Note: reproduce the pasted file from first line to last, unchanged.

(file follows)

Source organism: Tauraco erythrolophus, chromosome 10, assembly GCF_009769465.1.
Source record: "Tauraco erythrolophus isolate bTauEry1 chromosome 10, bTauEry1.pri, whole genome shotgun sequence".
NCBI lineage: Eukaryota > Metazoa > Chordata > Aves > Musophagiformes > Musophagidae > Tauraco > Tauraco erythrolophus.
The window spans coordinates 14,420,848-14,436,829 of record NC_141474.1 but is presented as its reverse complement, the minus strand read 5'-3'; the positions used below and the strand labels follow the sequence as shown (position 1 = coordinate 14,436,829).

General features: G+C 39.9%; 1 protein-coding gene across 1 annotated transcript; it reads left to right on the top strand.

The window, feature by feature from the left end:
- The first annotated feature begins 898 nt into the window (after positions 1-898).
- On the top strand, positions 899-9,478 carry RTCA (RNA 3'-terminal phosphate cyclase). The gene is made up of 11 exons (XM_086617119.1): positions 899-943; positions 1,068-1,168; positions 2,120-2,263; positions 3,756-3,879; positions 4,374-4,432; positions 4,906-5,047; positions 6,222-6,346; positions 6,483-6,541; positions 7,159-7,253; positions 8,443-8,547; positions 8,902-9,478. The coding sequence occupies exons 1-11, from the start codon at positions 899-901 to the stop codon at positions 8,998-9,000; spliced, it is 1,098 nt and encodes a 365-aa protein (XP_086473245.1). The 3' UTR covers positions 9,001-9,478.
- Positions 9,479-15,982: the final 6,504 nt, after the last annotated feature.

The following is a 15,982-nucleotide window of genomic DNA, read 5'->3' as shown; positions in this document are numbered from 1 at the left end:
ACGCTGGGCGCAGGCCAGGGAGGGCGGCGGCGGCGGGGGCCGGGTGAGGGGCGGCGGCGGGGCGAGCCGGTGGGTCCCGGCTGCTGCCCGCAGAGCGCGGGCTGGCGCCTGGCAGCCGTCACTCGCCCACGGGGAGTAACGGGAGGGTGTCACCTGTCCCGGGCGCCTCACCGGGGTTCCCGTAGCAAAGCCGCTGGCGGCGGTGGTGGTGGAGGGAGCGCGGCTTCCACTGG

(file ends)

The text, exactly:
Source organism: Tauraco erythrolophus, chromosome 10, assembly GCF_009769465.1.
Source record: "Tauraco erythrolophus isolate bTauEry1 chromosome 10, bTauEry1.pri, whole genome shotgun sequence".
NCBI lineage: Eukaryota > Metazoa > Chordata > Aves > Musophagiformes > Musophagidae > Tauraco > Tauraco erythrolophus.
The window spans coordinates 14,420,848-14,436,829 of record NC_141474.1 but is presented as its reverse complement, the minus strand read 5'-3'; the positions used below and the strand labels follow the sequence as shown (position 1 = coordinate 14,436,829).

General features: G+C 39.9%; 1 protein-coding gene across 1 annotated transcript; it reads left to right on the top strand.

The window, feature by feature from the left end:
- The first annotated feature begins 898 nt into the window (after positions 1-898).
- On the top strand, positions 899-9,478 carry RTCA (RNA 3'-terminal phosphate cyclase). The gene is made up of 11 exons (XM_086617119.1): positions 899-943; positions 1,068-1,168; positions 2,120-2,263; positions 3,756-3,879; positions 4,374-4,432; positions 4,906-5,047; positions 6,222-6,346; positions 6,483-6,541; positions 7,159-7,253; positions 8,443-8,547; positions 8,902-9,478. The coding sequence occupies exons 1-11, from the start codon at positions 899-901 to the stop codon at positions 8,998-9,000; spliced, it is 1,098 nt and encodes a 365-aa protein (XP_086473245.1). The 3' UTR covers positions 9,001-9,478.
- Positions 9,479-15,982: the final 6,504 nt, after the last annotated feature.

The following is a 15,982-nucleotide window of genomic DNA, read 5'->3' as shown; positions in this document are numbered from 1 at the left end:
ACGCTGGGCGCAGGCCAGGGAGGGCGGCGGCGGCGGGGGCCGGGTGAGGGGCGGCGGCGGGGCGAGCCGGTGGGTCCCGGCTGCTGCCCGCAGAGCGCGGGCTGGCGCCTGGCAGCCGTCACTCGCCCACGGGGAGTAACGGGAGGGTGTCACCTGTCCCGGGCGCCTCACCGGGGTTCCCGTAGCAAAGCCGCTGGCGGCGGTGGTGGTGGAGGGAGCGCGGCTTCCACTGG